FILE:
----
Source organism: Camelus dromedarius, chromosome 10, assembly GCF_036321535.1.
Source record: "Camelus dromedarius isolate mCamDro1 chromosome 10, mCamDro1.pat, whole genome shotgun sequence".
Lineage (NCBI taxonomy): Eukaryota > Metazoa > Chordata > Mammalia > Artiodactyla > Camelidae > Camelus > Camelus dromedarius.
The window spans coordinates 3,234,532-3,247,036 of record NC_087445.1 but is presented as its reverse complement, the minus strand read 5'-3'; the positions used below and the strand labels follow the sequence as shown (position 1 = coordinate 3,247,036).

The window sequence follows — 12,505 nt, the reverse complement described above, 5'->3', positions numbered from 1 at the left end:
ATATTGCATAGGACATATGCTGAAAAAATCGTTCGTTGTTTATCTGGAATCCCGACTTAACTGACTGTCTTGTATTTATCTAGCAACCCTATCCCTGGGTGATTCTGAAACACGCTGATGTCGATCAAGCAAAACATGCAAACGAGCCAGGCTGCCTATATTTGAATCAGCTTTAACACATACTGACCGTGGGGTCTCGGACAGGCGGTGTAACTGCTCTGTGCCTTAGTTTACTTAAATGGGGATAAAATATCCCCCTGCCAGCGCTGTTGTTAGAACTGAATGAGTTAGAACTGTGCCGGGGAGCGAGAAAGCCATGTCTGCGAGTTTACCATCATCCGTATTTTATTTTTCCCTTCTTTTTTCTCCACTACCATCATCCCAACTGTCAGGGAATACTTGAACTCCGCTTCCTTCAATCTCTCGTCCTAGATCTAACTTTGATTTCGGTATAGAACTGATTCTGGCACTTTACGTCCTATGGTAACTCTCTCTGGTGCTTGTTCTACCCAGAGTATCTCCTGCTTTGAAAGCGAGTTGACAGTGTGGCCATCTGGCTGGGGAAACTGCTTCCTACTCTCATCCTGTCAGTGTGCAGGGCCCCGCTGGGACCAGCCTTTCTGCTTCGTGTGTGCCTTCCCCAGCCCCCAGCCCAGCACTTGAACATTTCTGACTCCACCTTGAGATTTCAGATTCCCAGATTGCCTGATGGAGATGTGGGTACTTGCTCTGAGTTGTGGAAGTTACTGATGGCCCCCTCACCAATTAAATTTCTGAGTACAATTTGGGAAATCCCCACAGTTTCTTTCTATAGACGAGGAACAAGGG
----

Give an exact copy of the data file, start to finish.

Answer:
Source organism: Camelus dromedarius, chromosome 10, assembly GCF_036321535.1.
Source record: "Camelus dromedarius isolate mCamDro1 chromosome 10, mCamDro1.pat, whole genome shotgun sequence".
Lineage (NCBI taxonomy): Eukaryota > Metazoa > Chordata > Mammalia > Artiodactyla > Camelidae > Camelus > Camelus dromedarius.
The window spans coordinates 3,234,532-3,247,036 of record NC_087445.1 but is presented as its reverse complement, the minus strand read 5'-3'; the positions used below and the strand labels follow the sequence as shown (position 1 = coordinate 3,247,036).

The window sequence follows — 12,505 nt, the reverse complement described above, 5'->3', positions numbered from 1 at the left end:
ATATTGCATAGGACATATGCTGAAAAAATCGTTCGTTGTTTATCTGGAATCCCGACTTAACTGACTGTCTTGTATTTATCTAGCAACCCTATCCCTGGGTGATTCTGAAACACGCTGATGTCGATCAAGCAAAACATGCAAACGAGCCAGGCTGCCTATATTTGAATCAGCTTTAACACATACTGACCGTGGGGTCTCGGACAGGCGGTGTAACTGCTCTGTGCCTTAGTTTACTTAAATGGGGATAAAATATCCCCCTGCCAGCGCTGTTGTTAGAACTGAATGAGTTAGAACTGTGCCGGGGAGCGAGAAAGCCATGTCTGCGAGTTTACCATCATCCGTATTTTATTTTTCCCTTCTTTTTTCTCCACTACCATCATCCCAACTGTCAGGGAATACTTGAACTCCGCTTCCTTCAATCTCTCGTCCTAGATCTAACTTTGATTTCGGTATAGAACTGATTCTGGCACTTTACGTCCTATGGTAACTCTCTCTGGTGCTTGTTCTACCCAGAGTATCTCCTGCTTTGAAAGCGAGTTGACAGTGTGGCCATCTGGCTGGGGAAACTGCTTCCTACTCTCATCCTGTCAGTGTGCAGGGCCCCGCTGGGACCAGCCTTTCTGCTTCGTGTGTGCCTTCCCCAGCCCCCAGCCCAGCACTTGAACATTTCTGACTCCACCTTGAGATTTCAGATTCCCAGATTGCCTGATGGAGATGTGGGTACTTGCTCTGAGTTGTGGAAGTTACTGATGGCCCCCTCACCAATTAAATTTCTGAGTACAATTTGGGAAATCCCCACAGTTTCTTTCTATAGACGAGGAACAAGGG